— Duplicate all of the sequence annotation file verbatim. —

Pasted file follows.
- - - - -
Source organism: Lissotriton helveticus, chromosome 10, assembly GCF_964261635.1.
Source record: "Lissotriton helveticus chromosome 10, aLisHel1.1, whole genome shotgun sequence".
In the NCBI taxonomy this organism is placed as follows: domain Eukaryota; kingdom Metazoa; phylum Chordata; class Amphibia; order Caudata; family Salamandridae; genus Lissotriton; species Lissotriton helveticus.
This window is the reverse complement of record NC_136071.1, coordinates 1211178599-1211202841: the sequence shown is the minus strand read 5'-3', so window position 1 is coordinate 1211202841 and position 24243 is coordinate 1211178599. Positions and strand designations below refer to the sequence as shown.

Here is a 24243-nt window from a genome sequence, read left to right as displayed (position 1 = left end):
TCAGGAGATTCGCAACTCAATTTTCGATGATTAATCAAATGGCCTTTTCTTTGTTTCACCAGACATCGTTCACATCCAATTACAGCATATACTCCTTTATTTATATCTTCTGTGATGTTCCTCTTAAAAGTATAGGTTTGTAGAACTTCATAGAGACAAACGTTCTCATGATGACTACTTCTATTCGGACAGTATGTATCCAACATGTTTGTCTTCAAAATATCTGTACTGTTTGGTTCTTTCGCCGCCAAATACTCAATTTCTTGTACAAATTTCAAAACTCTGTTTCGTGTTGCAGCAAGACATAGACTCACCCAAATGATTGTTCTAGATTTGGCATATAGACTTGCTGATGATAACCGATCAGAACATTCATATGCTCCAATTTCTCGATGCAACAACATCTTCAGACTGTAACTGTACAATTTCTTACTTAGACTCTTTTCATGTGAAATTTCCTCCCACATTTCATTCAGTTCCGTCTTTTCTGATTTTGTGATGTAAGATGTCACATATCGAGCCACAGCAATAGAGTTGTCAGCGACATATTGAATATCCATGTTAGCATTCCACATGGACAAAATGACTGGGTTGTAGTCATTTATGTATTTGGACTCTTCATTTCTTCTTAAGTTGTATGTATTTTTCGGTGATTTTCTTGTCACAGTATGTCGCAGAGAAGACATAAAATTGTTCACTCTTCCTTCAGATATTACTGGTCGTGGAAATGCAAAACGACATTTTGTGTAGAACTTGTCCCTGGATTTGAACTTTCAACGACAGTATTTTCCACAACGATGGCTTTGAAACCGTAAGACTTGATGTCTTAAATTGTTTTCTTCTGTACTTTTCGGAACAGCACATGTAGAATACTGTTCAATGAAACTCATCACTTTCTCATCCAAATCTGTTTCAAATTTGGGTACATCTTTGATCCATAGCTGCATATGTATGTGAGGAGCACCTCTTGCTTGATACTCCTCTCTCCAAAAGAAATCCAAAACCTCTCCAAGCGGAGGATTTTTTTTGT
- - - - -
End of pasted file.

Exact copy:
Source organism: Lissotriton helveticus, chromosome 10, assembly GCF_964261635.1.
Source record: "Lissotriton helveticus chromosome 10, aLisHel1.1, whole genome shotgun sequence".
In the NCBI taxonomy this organism is placed as follows: domain Eukaryota; kingdom Metazoa; phylum Chordata; class Amphibia; order Caudata; family Salamandridae; genus Lissotriton; species Lissotriton helveticus.
This window is the reverse complement of record NC_136071.1, coordinates 1211178599-1211202841: the sequence shown is the minus strand read 5'-3', so window position 1 is coordinate 1211202841 and position 24243 is coordinate 1211178599. Positions and strand designations below refer to the sequence as shown.

Here is a 24243-nt window from a genome sequence, read left to right as displayed (position 1 = left end):
TCAGGAGATTCGCAACTCAATTTTCGATGATTAATCAAATGGCCTTTTCTTTGTTTCACCAGACATCGTTCACATCCAATTACAGCATATACTCCTTTATTTATATCTTCTGTGATGTTCCTCTTAAAAGTATAGGTTTGTAGAACTTCATAGAGACAAACGTTCTCATGATGACTACTTCTATTCGGACAGTATGTATCCAACATGTTTGTCTTCAAAATATCTGTACTGTTTGGTTCTTTCGCCGCCAAATACTCAATTTCTTGTACAAATTTCAAAACTCTGTTTCGTGTTGCAGCAAGACATAGACTCACCCAAATGATTGTTCTAGATTTGGCATATAGACTTGCTGATGATAACCGATCAGAACATTCATATGCTCCAATTTCTCGATGCAACAACATCTTCAGACTGTAACTGTACAATTTCTTACTTAGACTCTTTTCATGTGAAATTTCCTCCCACATTTCATTCAGTTCCGTCTTTTCTGATTTTGTGATGTAAGATGTCACATATCGAGCCACAGCAATAGAGTTGTCAGCGACATATTGAATATCCATGTTAGCATTCCACATGGACAAAATGACTGGGTTGTAGTCATTTATGTATTTGGACTCTTCATTTCTTCTTAAGTTGTATGTATTTTTCGGTGATTTTCTTGTCACAGTATGTCGCAGAGAAGACATAAAATTGTTCACTCTTCCTTCAGATATTACTGGTCGTGGAAATGCAAAACGACATTTTGTGTAGAACTTGTCCCTGGATTTGAACTTTCAACGACAGTATTTTCCACAACGATGGCTTTGAAACCGTAAGACTTGATGTCTTAAATTGTTTTCTTCTGTACTTTTCGGAACAGCACATGTAGAATACTGTTCAATGAAACTCATCACTTTCTCATCCAAATCTGTTTCAAATTTGGGTACATCTTTGATCCATAGCTGCATATGTATGTGAGGAGCACCTCTTGCTTGATACTCCTCTCTCCAAAAGAAATCCAAAACCTCTCCAAGCGGAGGATTTTTTTTGT